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Algorithm: The New Form of Patriarchy

Algorithm: The New Form of Patriarchy

Algorithm: The New Form of Patriarchy

In the realm of technology, where algorithms reign supreme and code dictates our digital reality, a subtle yet potent form of patriarchy lurks beneath the surface. Come with me as I explore the basis of my deeply held suspicion that the algorithm is a new and pervasive form of patriarchy.

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More White Men

According to techUK, less than a tenth (8.5%) of senior leaders in UK tech are from ethnic minority groups, and as little as a sixth (16%) of IT professionals are female. In the US, as of 2021, only 26.7% of tech jobs are held by women, with men accounting for 79% of all executive tech roles and 62% of jobs being held by white Americans. Furthermore, these figures haven’t changed significantly over the preceding decade. Hence, the tech industry remains predominantly dominated by white males, despite the progressive façade of innovation and inclusivity.

So what of it do I hear you ask? Most professional areas of life are dominated by white males, so what’s the issue with this also being the case in the technology industry as well? Here’s the issue. Tech is not just defining our lives; it is designing them too. From search results to how to spend digital advertising budgets, we are all categorised by what we do online. This data is then used to ‘retarget’ us towards things that the algorithm thinks we want. But do we?

The risk is that domination by this demographic hegemony perpetuates a skewed perspective in the creation of algorithms, shaping our digital landscapes in ways that mirror the biases and privileges of their creators.

The Devil’s in the Detail… of the Code

The very foundation of our digital world is built upon lines of code crafted by human hands. These lines of code, despite the aforementioned rudimentary attempts of the tech industry to be inclusive, are imbued with the ideologies and biases of their creators.

These dictate everything from search engine results to social media feeds, all the way up to using algorithms for predictive policing systems. So now we can start to see where the danger is. While it seems quite innocuous to have the algo continue to throw up advertisements of that handmade quilt on Etsy you’ve had your eye on, when it comes to the latest RoboCop policing your family, friends, and yes, maybe you, the whole picture changes very quickly.

Ask yourself this: could it be possible for the authors of this code not to, at best, inadvertently and at worst intentionally bias this technology to one particular group’s strategic advantage? When the vast majority of those hands belong to white males, it should be no surprise that the resulting algorithms reflect and perpetuate their worldview.

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Lack of Diversity and Policy

The lack of diversity in tech is not merely a matter of representation; it’s a systemic issue that perpetuates inequality and reinforces existing power structures. When the majority of tech jobs are filled by white males, the perspectives, experiences, and needs of marginalized groups are often overlooked or disregarded. This creates a feedback loop where algorithms, designed to optimize efficiency or profitability, inadvertently perpetuate discrimination and inequality.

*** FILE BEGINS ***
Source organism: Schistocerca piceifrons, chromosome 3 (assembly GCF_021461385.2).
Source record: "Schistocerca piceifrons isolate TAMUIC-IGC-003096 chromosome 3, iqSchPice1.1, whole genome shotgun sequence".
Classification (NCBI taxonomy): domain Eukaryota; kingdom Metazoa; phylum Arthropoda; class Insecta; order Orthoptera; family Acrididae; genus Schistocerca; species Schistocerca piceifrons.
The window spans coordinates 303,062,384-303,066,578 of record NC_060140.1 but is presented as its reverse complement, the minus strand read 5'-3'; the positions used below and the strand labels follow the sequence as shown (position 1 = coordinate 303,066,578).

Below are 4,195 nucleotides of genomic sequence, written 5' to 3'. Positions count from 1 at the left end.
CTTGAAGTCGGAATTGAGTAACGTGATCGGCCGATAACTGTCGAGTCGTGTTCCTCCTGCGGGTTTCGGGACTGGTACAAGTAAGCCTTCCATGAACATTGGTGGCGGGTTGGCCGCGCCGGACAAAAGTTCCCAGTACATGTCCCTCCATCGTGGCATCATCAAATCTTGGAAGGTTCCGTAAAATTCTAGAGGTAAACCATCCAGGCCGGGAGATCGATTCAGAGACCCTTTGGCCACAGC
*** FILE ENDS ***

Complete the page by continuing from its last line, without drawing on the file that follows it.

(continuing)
Consider, for example, the biased facial recognition algorithms that have been shown to misidentify people of colour at significantly higher rates than white individuals. Or the hiring algorithms that perpetuate gender stereotypes by favouring male candidates over equally qualified female applicants. Unfortunately, these are not isolated incidents but symptoms of a larger issue that is a result of the algorithmic echo chamber that has been created by the homogeneity of the tech industry.

The consequences of this skewed perspective are far-reaching and multifaceted. From reinforcing gender norms to perpetuating racial discrimination, algorithmic bias seeps into every aspect of our lives, shaping our perceptions, decisions, and opportunities. It’s not just about who gets hired or promoted in tech companies; it’s about whose voices are heard and whose experiences are validated in the digital realm. Which, in truth, permeates absolutely everything in this day and age, from our banking needs to paying for parking.

F*ck The New Form of Patriarchy

Addressing this new form of patriarchy requires a multifaceted approach that goes beyond mere tokenism or diversity quotas. It requires a fundamental shift in the culture and values of the tech industry, prioritizing inclusivity, empathy, and social responsibility. It means actively challenging the status quo and amplifying the voices of marginalized communities in the design and implementation of algorithms.

Furthermore, it requires accountability and transparency in algorithmic decision-making processes. Tech companies must be held accountable for the impact of their algorithms on society, and mechanisms for auditing and addressing bias must be implemented. This includes diversifying the teams responsible for developing and testing algorithms, as well as ensuring that ethical considerations are prioritized throughout the development lifecycle.

Ultimately, dismantling the algorithmic patriarchy requires a collective effort from individuals, organizations, and policymakers alike. It requires challenging ingrained biases and actively working towards a more inclusive and equitable future. Only then can we truly harness the power of technology to uplift and empower all members of society, rather than perpetuating the injustices of the past.

Jessie Louise


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